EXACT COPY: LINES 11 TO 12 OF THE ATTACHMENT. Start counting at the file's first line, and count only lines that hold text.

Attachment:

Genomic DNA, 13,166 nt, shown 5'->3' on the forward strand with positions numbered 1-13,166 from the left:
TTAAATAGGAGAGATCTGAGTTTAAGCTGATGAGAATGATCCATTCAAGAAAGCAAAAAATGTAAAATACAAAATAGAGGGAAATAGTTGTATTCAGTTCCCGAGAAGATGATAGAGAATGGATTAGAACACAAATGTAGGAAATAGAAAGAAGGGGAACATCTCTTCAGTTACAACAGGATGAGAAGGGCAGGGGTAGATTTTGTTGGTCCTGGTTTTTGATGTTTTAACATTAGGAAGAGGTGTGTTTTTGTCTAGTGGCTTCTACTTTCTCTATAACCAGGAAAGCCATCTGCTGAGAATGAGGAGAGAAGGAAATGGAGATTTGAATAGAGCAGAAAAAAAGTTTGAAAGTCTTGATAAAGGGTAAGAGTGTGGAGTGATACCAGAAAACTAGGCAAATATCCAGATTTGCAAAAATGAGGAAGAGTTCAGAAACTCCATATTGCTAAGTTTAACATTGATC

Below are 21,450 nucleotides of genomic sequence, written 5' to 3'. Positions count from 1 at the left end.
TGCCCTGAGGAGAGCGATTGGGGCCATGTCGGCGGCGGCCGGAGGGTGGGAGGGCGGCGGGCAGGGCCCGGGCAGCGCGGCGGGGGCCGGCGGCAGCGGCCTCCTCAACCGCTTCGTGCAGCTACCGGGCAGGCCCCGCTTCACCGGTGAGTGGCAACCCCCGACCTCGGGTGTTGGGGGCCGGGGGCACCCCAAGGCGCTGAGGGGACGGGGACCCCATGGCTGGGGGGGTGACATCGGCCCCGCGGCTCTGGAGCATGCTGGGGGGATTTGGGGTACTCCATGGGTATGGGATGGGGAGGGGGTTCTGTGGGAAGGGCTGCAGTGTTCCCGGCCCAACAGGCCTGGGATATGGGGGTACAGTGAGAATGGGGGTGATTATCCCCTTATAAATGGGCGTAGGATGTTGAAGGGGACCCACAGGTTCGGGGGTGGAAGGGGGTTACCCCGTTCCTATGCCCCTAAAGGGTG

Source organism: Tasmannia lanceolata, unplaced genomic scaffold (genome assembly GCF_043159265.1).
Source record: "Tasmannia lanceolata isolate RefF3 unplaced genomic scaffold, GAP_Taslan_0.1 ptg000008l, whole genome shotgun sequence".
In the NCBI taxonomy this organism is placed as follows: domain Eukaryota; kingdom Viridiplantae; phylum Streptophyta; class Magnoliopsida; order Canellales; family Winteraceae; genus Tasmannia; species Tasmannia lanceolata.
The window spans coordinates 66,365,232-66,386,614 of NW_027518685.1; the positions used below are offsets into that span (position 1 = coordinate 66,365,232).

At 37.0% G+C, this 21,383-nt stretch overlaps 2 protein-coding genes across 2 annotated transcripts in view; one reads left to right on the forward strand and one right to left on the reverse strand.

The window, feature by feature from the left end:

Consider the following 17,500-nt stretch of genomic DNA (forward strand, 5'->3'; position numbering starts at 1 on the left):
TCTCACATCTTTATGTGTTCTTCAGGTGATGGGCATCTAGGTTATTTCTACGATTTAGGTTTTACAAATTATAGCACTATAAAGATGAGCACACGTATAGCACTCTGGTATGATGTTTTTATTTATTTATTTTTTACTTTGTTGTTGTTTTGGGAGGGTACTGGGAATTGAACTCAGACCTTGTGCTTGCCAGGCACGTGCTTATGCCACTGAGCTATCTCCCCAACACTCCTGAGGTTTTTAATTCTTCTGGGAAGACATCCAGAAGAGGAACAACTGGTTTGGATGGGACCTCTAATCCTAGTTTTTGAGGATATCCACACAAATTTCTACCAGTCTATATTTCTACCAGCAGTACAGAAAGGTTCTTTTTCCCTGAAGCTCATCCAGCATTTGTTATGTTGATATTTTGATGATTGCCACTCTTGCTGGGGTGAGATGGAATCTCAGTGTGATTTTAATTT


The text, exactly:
Consider the following 17,500-nt stretch of genomic DNA (forward strand, 5'->3'; position numbering starts at 1 on the left):
TCTCACATCTTTATGTGTTCTTCAGGTGATGGGCATCTAGGTTATTTCTACGATTTAGGTTTTACAAATTATAGCACTATAAAGATGAGCACACGTATAGCACTCTGGTATGATGTTTTTATTTATTTATTTTTTACTTTGTTGTTGTTTTGGGAGGGTACTGGGAATTGAACTCAGACCTTGTGCTTGCCAGGCACGTGCTTATGCCACTGAGCTATCTCCCCAACACTCCTGAGGTTTTTAATTCTTCTGGGAAGACATCCAGAAGAGGAACAACTGGTTTGGATGGGACCTCTAATCCTAGTTTTTGAGGATATCCACACAAATTTCTACCAGTCTATATTTCTACCAGCAGTACAGAAAGGTTCTTTTTCCCTGAAGCTCATCCAGCATTTGTTATGTTGATATTTTGATGATTGCCACTCTTGCTGGGGTGAGATGGAATCTCAGTGTGATTTTAATTT